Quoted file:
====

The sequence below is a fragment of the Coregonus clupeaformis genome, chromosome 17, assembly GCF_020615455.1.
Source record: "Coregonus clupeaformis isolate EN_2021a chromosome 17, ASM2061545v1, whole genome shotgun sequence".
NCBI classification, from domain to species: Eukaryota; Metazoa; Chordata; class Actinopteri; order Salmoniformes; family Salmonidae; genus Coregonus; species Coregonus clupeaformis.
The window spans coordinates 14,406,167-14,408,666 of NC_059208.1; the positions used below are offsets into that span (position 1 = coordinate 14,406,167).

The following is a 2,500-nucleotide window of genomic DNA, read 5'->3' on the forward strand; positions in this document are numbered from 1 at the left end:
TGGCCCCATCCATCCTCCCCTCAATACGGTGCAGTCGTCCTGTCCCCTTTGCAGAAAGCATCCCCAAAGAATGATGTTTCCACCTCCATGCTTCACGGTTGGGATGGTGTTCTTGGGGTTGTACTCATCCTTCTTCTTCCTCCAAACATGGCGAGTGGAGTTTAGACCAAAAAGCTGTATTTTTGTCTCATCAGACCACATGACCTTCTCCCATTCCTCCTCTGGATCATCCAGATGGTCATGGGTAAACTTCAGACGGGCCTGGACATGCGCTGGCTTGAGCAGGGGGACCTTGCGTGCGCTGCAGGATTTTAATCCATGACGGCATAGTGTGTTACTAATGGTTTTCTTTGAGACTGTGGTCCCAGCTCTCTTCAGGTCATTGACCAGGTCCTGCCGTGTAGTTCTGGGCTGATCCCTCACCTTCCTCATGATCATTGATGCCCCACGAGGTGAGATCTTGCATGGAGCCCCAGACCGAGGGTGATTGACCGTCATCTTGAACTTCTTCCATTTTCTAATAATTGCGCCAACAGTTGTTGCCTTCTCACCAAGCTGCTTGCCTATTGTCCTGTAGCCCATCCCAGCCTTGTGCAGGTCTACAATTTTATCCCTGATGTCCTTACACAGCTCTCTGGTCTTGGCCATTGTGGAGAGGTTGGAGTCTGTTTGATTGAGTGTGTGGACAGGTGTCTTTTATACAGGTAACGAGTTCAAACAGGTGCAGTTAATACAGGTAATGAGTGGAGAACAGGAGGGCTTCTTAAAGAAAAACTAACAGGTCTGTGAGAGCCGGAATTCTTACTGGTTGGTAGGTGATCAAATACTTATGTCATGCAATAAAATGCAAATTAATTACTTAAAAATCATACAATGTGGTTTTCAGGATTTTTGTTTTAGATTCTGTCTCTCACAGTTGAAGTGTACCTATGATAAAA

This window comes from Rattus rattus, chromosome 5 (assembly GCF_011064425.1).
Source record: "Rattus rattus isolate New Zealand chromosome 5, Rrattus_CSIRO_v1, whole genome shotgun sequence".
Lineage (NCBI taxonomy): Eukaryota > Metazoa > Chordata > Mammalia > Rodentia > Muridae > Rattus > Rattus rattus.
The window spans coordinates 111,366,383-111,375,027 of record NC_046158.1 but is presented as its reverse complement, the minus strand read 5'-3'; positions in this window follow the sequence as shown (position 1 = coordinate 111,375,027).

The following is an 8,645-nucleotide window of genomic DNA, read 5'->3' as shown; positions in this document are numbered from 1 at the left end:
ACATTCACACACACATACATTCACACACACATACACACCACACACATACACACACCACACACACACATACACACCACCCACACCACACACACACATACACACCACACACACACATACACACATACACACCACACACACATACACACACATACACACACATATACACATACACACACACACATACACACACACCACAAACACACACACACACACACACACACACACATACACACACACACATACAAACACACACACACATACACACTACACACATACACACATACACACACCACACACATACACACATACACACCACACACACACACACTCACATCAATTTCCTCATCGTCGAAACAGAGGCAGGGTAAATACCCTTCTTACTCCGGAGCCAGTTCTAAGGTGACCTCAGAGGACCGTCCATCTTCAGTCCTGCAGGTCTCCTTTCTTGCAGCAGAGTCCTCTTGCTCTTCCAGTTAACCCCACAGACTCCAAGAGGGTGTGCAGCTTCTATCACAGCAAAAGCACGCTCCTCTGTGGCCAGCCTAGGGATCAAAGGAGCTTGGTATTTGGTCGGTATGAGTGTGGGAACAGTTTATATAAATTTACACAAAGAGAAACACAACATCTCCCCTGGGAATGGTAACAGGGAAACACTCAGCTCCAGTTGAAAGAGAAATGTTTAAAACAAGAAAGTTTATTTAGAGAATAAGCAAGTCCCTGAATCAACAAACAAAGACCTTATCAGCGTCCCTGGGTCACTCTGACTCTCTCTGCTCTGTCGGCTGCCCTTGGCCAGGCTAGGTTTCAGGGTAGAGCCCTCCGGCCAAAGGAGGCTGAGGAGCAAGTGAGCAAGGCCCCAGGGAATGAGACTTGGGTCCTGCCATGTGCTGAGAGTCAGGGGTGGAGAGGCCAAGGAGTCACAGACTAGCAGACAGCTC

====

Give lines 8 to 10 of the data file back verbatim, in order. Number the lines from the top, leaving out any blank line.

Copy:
Source record: "Rattus rattus isolate New Zealand chromosome 5, Rrattus_CSIRO_v1, whole genome shotgun sequence".
Lineage (NCBI taxonomy): Eukaryota > Metazoa > Chordata > Mammalia > Rodentia > Muridae > Rattus > Rattus rattus.
The window spans coordinates 111,366,383-111,375,027 of record NC_046158.1 but is presented as its reverse complement, the minus strand read 5'-3'; positions in this window follow the sequence as shown (position 1 = coordinate 111,375,027).